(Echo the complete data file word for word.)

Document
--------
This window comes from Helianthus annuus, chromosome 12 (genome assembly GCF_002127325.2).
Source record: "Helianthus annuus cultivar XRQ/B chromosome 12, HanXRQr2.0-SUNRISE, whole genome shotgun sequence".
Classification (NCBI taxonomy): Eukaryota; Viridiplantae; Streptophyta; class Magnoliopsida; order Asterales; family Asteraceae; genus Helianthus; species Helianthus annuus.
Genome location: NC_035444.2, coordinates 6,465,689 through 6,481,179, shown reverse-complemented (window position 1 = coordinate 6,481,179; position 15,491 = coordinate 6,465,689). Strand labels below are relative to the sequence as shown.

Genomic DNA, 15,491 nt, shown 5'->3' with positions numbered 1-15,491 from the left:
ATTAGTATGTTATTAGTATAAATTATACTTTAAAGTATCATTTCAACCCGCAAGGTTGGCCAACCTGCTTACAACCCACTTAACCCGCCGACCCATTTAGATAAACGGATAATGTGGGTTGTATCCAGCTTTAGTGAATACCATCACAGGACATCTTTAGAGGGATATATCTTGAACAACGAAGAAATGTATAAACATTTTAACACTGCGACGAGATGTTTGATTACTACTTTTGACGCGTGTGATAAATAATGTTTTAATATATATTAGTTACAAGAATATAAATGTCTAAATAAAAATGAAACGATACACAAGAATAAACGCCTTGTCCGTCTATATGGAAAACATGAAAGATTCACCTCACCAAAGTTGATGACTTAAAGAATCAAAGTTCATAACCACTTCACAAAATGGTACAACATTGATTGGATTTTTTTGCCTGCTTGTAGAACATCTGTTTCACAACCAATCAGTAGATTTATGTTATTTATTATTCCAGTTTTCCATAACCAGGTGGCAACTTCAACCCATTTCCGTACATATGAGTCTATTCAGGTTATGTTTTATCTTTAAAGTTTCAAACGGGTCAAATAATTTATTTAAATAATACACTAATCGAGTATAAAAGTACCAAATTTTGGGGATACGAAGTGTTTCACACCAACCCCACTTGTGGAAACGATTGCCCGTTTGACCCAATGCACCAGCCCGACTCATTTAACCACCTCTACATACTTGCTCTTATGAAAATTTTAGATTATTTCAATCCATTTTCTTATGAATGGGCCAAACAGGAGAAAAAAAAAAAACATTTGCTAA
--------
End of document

This window comes from Helianthus annuus, chromosome 12 (genome assembly GCF_002127325.2).
Source record: "Helianthus annuus cultivar XRQ/B chromosome 12, HanXRQr2.0-SUNRISE, whole genome shotgun sequence".
Classification (NCBI taxonomy): Eukaryota; Viridiplantae; Streptophyta; class Magnoliopsida; order Asterales; family Asteraceae; genus Helianthus; species Helianthus annuus.
Genome location: NC_035444.2, coordinates 6,465,689 through 6,481,179, shown reverse-complemented (window position 1 = coordinate 6,481,179; position 15,491 = coordinate 6,465,689). Strand labels below are relative to the sequence as shown.

Genomic DNA, 15,491 nt, shown 5'->3' with positions numbered 1-15,491 from the left:
ATTAGTATGTTATTAGTATAAATTATACTTTAAAGTATCATTTCAACCCGCAAGGTTGGCCAACCTGCTTACAACCCACTTAACCCGCCGACCCATTTAGATAAACGGATAATGTGGGTTGTATCCAGCTTTAGTGAATACCATCACAGGACATCTTTAGAGGGATATATCTTGAACAACGAAGAAATGTATAAACATTTTAACACTGCGACGAGATGTTTGATTACTACTTTTGACGCGTGTGATAAATAATGTTTTAATATATATTAGTTACAAGAATATAAATGTCTAAATAAAAATGAAACGATACACAAGAATAAACGCCTTGTCCGTCTATATGGAAAACATGAAAGATTCACCTCACCAAAGTTGATGACTTAAAGAATCAAAGTTCATAACCACTTCACAAAATGGTACAACATTGATTGGATTTTTTTGCCTGCTTGTAGAACATCTGTTTCACAACCAATCAGTAGATTTATGTTATTTATTATTCCAGTTTTCCATAACCAGGTGGCAACTTCAACCCATTTCCGTACATATGAGTCTATTCAGGTTATGTTTTATCTTTAAAGTTTCAAACGGGTCAAATAATTTATTTAAATAATACACTAATCGAGTATAAAAGTACCAAATTTTGGGGATACGAAGTGTTTCACACCAACCCCACTTGTGGAAACGATTGCCCGTTTGACCCAATGCACCAGCCCGACTCATTTAACCACCTCTACATACTTGCTCTTATGAAAATTTTAGATTATTTCAATCCATTTTCTTATGAATGGGCCAAACAGGAGAAAAAAAAAAAACATTTGCTAA